Sat. Jan 16th, 2021



A 2019 World Cup final rematch is scheduled on Friday between the U.S. women’s soccer team and the Netherlands team. It is the first match the U.S. women’s soccer team will play in more than 200 days. The coronavirus pandemic shut down the team’s international competition. Also returning is the team’s commitment to being social justice activists. Just like other professional sports teams, they will show their support for Black Lives Matter by wearing it on their clothing.

The Black Lives Matter slogan will be on their warm-up clothing worn before the game. Warm-up jackets have been made with the slogan on the front for each team member. The jackets are intended to send a message as the team goes out onto the field.

We wear Black Lives Matter to affirm human decency. This is not political, it’s a statement on human rights. As a team, we work towards a society where the American ideals are upheld, and Black lives are no longer systemically targeted. We collectively acknowledge injustice, as that is the first step in working towards correcting it.

To honor the words of the great John Lewis:

“When you see something that is not right,
not fair,
not just,
say something,
do something,
get in trouble, good trouble, necessary trouble!”

The message isn’t meant to be a political one, you know, but the press release quotes and honors the words of a Democrat politician. One of the team players released a message on social media. She says it is the team’s “duty” to make such political statements. There is no word from the team’s management, though, on whether or not that duty is written into each player’s contract. Professional athletes are no longer only athletes, they are political activists. You would think that shrinking ratings of games would wake the woke players but not so far.

“We love our country, and it is a true honor to represent America. It is also our duty to demand that the liberties and freedoms that our country was founded on extend to everyone,” the statement read.

“Today, we wear Black Lives Matter to affirm human decency. We protest against racial injustice and police brutality against Black people. We protest against the racist infrastructures that do not provide equal opportunity for black and brown people to fulfill their dreams, including playing on this team.

“As the United States Women’s National team players, we collectively work toward a society where the American ideas are upheld, and Black lives are no longer systematically targeted.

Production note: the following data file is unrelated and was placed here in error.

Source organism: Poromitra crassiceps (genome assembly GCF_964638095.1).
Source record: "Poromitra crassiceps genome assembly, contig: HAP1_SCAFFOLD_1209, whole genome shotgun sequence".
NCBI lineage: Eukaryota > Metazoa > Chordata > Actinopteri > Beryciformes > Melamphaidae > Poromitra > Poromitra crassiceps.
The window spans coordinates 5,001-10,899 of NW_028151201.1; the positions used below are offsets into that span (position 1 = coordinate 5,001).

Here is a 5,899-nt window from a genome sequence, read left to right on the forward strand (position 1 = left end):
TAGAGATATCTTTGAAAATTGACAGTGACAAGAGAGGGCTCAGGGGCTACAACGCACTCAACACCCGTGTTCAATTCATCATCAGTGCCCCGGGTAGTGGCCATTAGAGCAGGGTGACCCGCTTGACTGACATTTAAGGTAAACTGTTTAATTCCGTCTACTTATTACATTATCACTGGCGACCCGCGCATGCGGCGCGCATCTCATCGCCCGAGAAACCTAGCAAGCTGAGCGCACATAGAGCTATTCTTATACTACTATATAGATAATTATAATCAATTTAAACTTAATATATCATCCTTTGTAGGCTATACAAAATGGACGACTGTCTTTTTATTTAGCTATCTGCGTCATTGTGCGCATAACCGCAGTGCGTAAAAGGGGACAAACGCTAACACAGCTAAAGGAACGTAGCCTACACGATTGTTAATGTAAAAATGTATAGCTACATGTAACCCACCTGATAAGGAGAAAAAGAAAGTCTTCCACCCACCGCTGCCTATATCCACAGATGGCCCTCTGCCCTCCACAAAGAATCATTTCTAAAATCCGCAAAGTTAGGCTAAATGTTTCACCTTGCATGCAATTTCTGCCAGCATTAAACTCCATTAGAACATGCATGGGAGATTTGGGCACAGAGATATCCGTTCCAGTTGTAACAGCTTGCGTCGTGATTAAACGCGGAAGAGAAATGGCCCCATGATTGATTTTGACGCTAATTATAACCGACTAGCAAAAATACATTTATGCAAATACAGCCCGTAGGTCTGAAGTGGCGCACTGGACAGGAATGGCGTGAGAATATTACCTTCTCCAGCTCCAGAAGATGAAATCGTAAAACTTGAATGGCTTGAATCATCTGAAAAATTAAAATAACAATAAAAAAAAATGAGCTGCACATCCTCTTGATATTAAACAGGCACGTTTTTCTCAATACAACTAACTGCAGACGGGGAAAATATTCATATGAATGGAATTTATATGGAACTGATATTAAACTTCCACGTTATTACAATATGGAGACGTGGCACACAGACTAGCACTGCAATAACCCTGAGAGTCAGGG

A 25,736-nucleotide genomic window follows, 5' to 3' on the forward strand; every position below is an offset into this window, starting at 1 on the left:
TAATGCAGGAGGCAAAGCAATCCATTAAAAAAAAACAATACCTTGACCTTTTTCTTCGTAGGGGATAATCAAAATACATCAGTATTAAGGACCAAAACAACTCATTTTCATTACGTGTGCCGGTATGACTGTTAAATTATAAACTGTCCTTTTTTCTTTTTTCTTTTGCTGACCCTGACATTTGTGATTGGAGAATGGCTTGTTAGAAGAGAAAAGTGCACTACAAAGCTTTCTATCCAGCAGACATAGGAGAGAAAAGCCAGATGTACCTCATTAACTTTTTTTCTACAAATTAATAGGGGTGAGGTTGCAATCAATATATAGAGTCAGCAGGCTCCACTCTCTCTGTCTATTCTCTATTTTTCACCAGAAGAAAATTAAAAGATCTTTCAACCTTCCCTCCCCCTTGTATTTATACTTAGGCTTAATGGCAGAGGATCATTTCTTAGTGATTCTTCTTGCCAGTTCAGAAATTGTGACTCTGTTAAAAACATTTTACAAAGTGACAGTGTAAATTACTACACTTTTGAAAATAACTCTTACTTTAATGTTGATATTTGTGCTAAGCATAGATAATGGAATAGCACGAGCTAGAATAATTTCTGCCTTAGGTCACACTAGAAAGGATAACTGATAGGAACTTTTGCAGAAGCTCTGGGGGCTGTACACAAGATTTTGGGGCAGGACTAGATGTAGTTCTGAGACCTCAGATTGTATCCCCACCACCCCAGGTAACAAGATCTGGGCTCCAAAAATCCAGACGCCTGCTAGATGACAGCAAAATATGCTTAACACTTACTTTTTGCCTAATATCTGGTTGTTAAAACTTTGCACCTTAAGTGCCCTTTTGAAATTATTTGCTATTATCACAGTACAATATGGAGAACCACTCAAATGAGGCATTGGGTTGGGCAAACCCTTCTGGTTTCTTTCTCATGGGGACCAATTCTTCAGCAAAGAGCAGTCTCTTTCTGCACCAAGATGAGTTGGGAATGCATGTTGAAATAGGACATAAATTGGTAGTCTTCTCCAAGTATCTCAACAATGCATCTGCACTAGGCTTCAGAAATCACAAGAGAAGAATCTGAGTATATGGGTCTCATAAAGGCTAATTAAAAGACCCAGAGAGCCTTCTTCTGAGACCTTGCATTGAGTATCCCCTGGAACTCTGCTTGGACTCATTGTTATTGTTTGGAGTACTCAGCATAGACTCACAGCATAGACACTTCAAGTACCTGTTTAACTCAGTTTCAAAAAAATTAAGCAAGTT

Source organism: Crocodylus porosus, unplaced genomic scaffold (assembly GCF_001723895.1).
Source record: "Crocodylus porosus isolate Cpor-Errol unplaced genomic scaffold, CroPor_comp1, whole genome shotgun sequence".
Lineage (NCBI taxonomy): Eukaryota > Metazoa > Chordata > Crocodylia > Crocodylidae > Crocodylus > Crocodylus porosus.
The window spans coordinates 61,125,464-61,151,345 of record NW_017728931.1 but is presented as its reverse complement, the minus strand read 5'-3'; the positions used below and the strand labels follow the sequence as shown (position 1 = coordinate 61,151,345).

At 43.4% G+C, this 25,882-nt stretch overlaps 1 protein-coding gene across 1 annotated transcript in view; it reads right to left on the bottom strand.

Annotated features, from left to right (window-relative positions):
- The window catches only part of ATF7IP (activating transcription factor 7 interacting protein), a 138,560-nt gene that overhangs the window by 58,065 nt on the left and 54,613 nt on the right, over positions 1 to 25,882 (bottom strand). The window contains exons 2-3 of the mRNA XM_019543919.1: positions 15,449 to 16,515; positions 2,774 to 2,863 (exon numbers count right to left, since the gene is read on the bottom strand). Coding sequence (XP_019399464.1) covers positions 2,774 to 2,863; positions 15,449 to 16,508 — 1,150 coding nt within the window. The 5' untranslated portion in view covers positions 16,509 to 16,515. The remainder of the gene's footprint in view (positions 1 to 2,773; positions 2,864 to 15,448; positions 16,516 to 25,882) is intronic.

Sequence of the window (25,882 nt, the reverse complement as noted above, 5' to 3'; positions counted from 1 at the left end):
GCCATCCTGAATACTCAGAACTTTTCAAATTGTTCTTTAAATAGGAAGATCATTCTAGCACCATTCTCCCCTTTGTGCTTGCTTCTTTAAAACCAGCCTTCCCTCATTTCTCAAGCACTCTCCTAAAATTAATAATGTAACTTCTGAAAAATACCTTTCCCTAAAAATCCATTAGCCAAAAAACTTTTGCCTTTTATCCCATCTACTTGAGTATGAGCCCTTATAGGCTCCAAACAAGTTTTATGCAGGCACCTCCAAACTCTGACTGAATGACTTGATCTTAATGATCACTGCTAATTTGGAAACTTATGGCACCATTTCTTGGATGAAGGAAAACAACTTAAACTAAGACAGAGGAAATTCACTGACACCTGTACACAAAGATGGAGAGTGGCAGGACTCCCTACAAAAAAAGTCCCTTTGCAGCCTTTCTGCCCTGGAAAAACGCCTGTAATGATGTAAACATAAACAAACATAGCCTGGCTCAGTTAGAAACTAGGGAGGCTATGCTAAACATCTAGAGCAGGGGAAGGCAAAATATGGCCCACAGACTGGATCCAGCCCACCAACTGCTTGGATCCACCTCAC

“Black Lives Matter.”

Last June, the U.S. Soccer board of directors voted to repeal their policy of requiring the women players to stand during the National Anthem. It caved to pressure after the death of George Floyd and the protests/riots that followed.

The 23-player roster includes 14 players who currently play in the National Women’s Soccer League, seven who are playing in Europe and two college players. Lindsey Horan of the NWSL’s Portland Thorns tested positive for COVID-19 and was replaced by Jaelin Howell, who plays for Florida State and became the second college player on the roster (following Stanford’s Catarina Macario).

USWNT coach Vlatko Andonovski, who replaced two-time World Cup-winning coach Jill Ellis, has won each of his first 10 games at the helm, tying a record for best start as U.S. women’s national team head coach.

I’ll note here that it looks like the women who are all about social justice issues, including gender issues, are coached by a man now. Now Jill Ellis, who stepped down as head coach in October 2019 after the World Cup win, works as the development director of the United States Soccer Federation, overseeing the national youth teams development program. That’s an interesting twist.

The women are not the only soccer players allowed to kneel and wear their social justice messages on their clothing. The U.S. Soccer Federation supported the men players wearing an assortment of messages on the back of their warm-up jackets before a match with Wales a couple of weeks ago. They also participated in a bit of theatre – a walkout before the game began.

The players wore the message “Be the Change” in blue on red backgrounds, and several others wore individual messages on the back of them. Some of the phrases included: “Stop Racism,” “Believe to Achieve,” “Unite in Truth,” “Spread Love Not Hate,” “Black Lives Matter” and “For Social Justice.”

“During the walkout and anthem in advance of the match against Wales today, the U.S. men’s national team players took advantage of the moment to send and spread a meaningful message,” the U.S. Soccer Federation said in a statement.

“With the goal of inspiring action on social justice issues, all of the players had ‘Be the Change’ adorned on the front of their anthem jackets. The spirit of their message is that each and every person has the ability, opportunity and responsibility to make a difference in our own way.”

The men’s coach, Gregg Berhalter, says he is proud of the players.

“I am also proud of the fact the players came together and thought about how to activate for social justice with ‘Be The Change,’” he said. “When you saw the line up at the anthems and the jackets, we want change and I was really proud of the guys.”

The men’s game against Wales ended in a draw. The score was 0-0.

You can see the various messages worn by the players HERE.





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